The container plantings maintain the feeling of sensual drifts. Each pot is filled with just one type of plant and the overall scheme employs just a few plants in the same hue (in this case, verbena, lily of the Nile, browallia and heliotrope). This also fools the eye into thinking everything is larger than it really is. For spring, tulips are massed in parterres or combined with similarly coloured flowers in long borders. If there’s any divergence from this principle, it’s in the roses, but even there, the choices are very painterly. “I always say that if you were really lucky, you’d be a painter,” says the homeowner. “But if you couldn’t be that, you’d do your best to make a painterly garden.” By this she means having harmonious colours—they avoided strong reds and yellows, for example, and stuck to pale lemon, peach and pink tones—in a pleasing composition. Although this garden contains few rare or unusual plants, the total effect is hugely satisfying.
A garden of this scale is years in the making (it was basically a construction site for two and a half years) and can’t be done alone. John Parkes, horticulturist and gardener extraordinaire, has seen the family through thick and thin: “I arrived in 1991 to plant some bulbs and I’m still doing it. But it’s not a few bulbs any more; last year we planted 8,500!” He has been in charge of this manifestation of the garden from the get-go. Under his guidance, heavy-duty clay in the planting beds was replaced with a rich mix of sand, manure, leaf mould, composted bark and soil. With this as a base, everything in the garden thrived almost immediately.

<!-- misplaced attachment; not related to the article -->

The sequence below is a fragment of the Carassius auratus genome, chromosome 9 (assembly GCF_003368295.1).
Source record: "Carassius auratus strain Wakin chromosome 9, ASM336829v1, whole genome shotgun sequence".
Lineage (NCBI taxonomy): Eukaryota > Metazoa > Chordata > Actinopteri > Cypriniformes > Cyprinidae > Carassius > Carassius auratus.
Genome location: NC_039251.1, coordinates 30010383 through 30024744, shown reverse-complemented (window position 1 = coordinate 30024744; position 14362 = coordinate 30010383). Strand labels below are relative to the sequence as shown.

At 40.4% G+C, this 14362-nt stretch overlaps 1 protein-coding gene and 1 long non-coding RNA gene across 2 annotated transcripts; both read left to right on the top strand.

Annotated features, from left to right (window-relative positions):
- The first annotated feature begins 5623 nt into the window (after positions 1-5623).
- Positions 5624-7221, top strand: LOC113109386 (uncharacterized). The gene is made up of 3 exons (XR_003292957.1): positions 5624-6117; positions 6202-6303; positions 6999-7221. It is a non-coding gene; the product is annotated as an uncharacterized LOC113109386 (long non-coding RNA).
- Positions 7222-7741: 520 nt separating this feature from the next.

Now, pyramidal pears and beeches have reached a generous size and act like punctuation marks all around the property. Their columnar shapes stand out against the looser forms of magnolia, dogwood and Japanese maples. Here and there are elegant surprises such as huge stands of voluptuous ornamental grasses. The contrasts in form and texture are dynamic—the garden almost becomes a dance, choreographed with swooping soft movements.
Garden design and interior design have a lot in common so pick plants the same way you would choose the right sofa for your living room—keep scale in mind. Here, two enormous crabapples were set near the house, which is very large. They not only anchor the house but also enhance its presence. Then the plantings go naturally in layers from medium-sized trees through shrubs, perennials and groundcovers right down to the Scotch moss carefully tucked between the stones to soften the pathways.
Other woody plants such as rhododendrons, Japanese maples and a stand of birches were chosen and positioned for their screening value—with great success. From the street, it is impossible to tell what goes on in this garden, and yet there’s no sense of it being a fortress.
A city estate may be far beyond most gardeners’ reach but we can dream and take inspiration—as well as some practical ideas—from such a rare and resplendent garden.
Make this garden your own
Plants to keep in mind